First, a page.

Written by Rebecca Goodway, Swinburne University of Technology
Twitter 101 – What is Twitter?
Twitter is a social media platform and micro-blogging site which has 126 million daily users. Because Twitter is an open platform it provides unique opportunities for teaching and learning, such as engaging students online, building community and relationships in courses, curating digital resources, and supporting students to engage in public conversations.
In this coffee course, we’ll explore how and why Twitter can be used for teaching in higher education, explore how to design and use Twitter effectively, and how to handle some of the challenges that come along with teaching in the open.
As usual, we invite you to join us in the comments on the blog to share in the discussion, but we also encourage you to discuss with us on Twitter.
Creating a profile
If you’re keen to join us on this Twitter journey, then click here to create an account
To sign up you will need to give a name (which doesn’t need to be your real name, although if it is then people will be able to find you), as well as supply an email or phone number.
Once you have selected your ad preferences, your username will be selected for you based on the name you used to sign up. You can either stick with this name, or edit your username by following these instructions.
Twitter tip: don’t create a username that is associated with your employee or class/program. While you may be thinking of using Twitter as a teaching tool for a specific purpose, you don’t want to limit your use of it in future.
What is Twitter?
Twitter is a social media platform where you can curate a ‘feed’ of content based on people and hashtags youfollow. A Twitter feed is comprised of short posts called ‘tweets’ which are 280 characters long. Tweets can be broadcast out to other Twitter users who ‘follow’ you, sent in response to another tweet by way of the ‘reply’ function, or shared with a broader audience via the use of hashtags.
What is a hashtag?
A hashtag is a series of characters preceded by the pound sign, for example #ANUCoffeeCourses.
On Twitter, hashtags have multiple functions:
- Hashtags operate as a searchable link which you can click on to find other posts on that topic.
- As a visual cue to as to what the tweet might be about. E.g. the hashtag #DragRace indicates the tweet is relevant to fans of RuPaul’s Drag Race.
- You can use your own hashtags as a way for you to curate your own content, like a low tech version of Diigo.
You can add multiple hashtags to a Tweet, to further refine the audience who may be searching for your tweet.
The hashtag we are using for this coffee course is #TWTCoffeeCourse.
Anatomy of a Tweet
Click on the interactive buttons in this H5P activity to see the different components of a tweet.
- Find Katie (@katiedigc) and Rebecca (@rebeccagoodway) on Twitter and follow them! (This step is the most important, so make sure you don’t skip it)
- Write your first tweet – use the hashtag #TWTCoffeeCourse. Introduce yourself and let us know why you are joining us!
- Search for the hashtag #TWTCoffeeCourse and follow anybody you see tweeting using it. You now have your own starter community who can share this journey with you!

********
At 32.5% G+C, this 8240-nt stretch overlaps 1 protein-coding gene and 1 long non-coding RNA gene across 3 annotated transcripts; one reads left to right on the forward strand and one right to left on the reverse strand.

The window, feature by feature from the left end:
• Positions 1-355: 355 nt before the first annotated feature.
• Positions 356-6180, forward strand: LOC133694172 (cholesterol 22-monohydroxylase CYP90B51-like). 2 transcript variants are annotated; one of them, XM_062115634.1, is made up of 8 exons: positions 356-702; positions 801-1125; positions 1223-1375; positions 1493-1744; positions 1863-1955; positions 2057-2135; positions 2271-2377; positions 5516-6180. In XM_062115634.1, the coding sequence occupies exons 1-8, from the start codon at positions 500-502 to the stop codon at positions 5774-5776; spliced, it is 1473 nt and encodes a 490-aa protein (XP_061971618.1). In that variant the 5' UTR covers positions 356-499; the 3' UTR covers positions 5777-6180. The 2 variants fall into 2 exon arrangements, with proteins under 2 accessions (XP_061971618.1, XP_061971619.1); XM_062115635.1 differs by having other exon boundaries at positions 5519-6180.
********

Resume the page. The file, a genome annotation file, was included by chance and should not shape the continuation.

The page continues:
Why use Twitter for Teaching
The use of Twitter (amongst other social media platforms) represents a shift in pedagogy away from consumption of learning materials within the ‘walled garden’ of a learning management system, where all course interactions are only between the approved teaching staff and student in a closed environment. One of the main affordances of Twitter is that it is a move towards an open, digital pedagogy, where course conversations are held in the public and those from outside the course itself are able to see and participate in it. Unlike the LMS, where teacher and student roles are enforced and more hierarchical, open platforms can help students co-create their own learning spaces (Rosen & Smale, 2015). Put simply, Twitter can shift the focus from the directives of the teacher onto the student, by facilitating increased learner autonomy and agency. Part of the fun is Twitter is that its use can lead you and your students in unanticipated directions!
Share in the comments below or on Twitter, using the hashtag #TWTCoffeeCourse.
- What is your experience in using Twitter? Are you a Twitter novice? Or a long-time Tweeter? Share your Twitter handle if you have one! Either way, we want to hear more about your experience!
- What brings you to this coffee course? What interests you about using Twitter for teaching?
Join us for a live chat on Twitter on Friday, 11 Oct at 11am AEST, where Rebecca and Katie will be answering your questions and hosting a live discussion on Twitter, using the hashtag #TWTCoffeeCourse.
Axel Bruns (2016) Prosumption, Produsage. In Bruhn Jensen, Klaus, Craig, Robert T., Pooley, Jefferson D., & Rothenbuhler, Eric W. (Eds.) The International Encyclopedia of Communication Theory and Philosophy. John Wiley & Sons Inc, London, UK.
Cadey Korson (2015) Political Agency and Citizen Journalism: Twitter as a Tool of Evaluation, The Professional Geographer, 67:3, 364-373, DOI: 10.1080/00330124.2014.970839
Adelle King (2019) Digital natives are a myth, RMIT feature article, located at: https://www.rmit.edu.au/industry/develop-your-workforce/tailored-workforce-solutions/c4de/articles/digital-natives-are-a-myth
Jody R. Rosen and Maura A. Smale (2015) Open digital pedagogy = Critical pedagogy, Hybrid Pedagogy, Published 7 January 2015, located at: https://hybridpedagogy.org/open-digital-pedagogy-critical-pedagogy/